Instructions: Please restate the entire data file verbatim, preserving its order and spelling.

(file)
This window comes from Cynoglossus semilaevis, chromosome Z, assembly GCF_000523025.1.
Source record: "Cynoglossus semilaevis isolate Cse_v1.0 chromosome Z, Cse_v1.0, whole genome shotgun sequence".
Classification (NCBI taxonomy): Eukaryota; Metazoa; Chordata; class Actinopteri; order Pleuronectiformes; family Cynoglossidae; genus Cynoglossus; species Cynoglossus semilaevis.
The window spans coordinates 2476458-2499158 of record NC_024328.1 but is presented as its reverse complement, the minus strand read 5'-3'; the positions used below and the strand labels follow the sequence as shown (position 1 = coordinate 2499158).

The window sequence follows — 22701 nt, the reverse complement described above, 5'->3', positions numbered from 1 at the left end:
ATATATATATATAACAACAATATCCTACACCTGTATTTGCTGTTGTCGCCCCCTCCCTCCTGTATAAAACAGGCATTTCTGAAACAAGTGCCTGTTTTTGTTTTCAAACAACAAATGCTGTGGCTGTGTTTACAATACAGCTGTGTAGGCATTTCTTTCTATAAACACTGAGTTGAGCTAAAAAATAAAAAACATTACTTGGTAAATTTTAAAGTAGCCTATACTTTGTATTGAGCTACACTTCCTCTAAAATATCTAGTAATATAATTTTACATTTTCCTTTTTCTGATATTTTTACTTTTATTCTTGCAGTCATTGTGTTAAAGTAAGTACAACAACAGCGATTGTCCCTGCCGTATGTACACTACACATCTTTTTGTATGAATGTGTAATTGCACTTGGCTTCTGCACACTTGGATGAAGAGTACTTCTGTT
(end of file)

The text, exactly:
This window comes from Cynoglossus semilaevis, chromosome Z, assembly GCF_000523025.1.
Source record: "Cynoglossus semilaevis isolate Cse_v1.0 chromosome Z, Cse_v1.0, whole genome shotgun sequence".
Classification (NCBI taxonomy): Eukaryota; Metazoa; Chordata; class Actinopteri; order Pleuronectiformes; family Cynoglossidae; genus Cynoglossus; species Cynoglossus semilaevis.
The window spans coordinates 2476458-2499158 of record NC_024328.1 but is presented as its reverse complement, the minus strand read 5'-3'; the positions used below and the strand labels follow the sequence as shown (position 1 = coordinate 2499158).

The window sequence follows — 22701 nt, the reverse complement described above, 5'->3', positions numbered from 1 at the left end:
ATATATATATATAACAACAATATCCTACACCTGTATTTGCTGTTGTCGCCCCCTCCCTCCTGTATAAAACAGGCATTTCTGAAACAAGTGCCTGTTTTTGTTTTCAAACAACAAATGCTGTGGCTGTGTTTACAATACAGCTGTGTAGGCATTTCTTTCTATAAACACTGAGTTGAGCTAAAAAATAAAAAACATTACTTGGTAAATTTTAAAGTAGCCTATACTTTGTATTGAGCTACACTTCCTCTAAAATATCTAGTAATATAATTTTACATTTTCCTTTTTCTGATATTTTTACTTTTATTCTTGCAGTCATTGTGTTAAAGTAAGTACAACAACAGCGATTGTCCCTGCCGTATGTACACTACACATCTTTTTGTATGAATGTGTAATTGCACTTGGCTTCTGCACACTTGGATGAAGAGTACTTCTGTT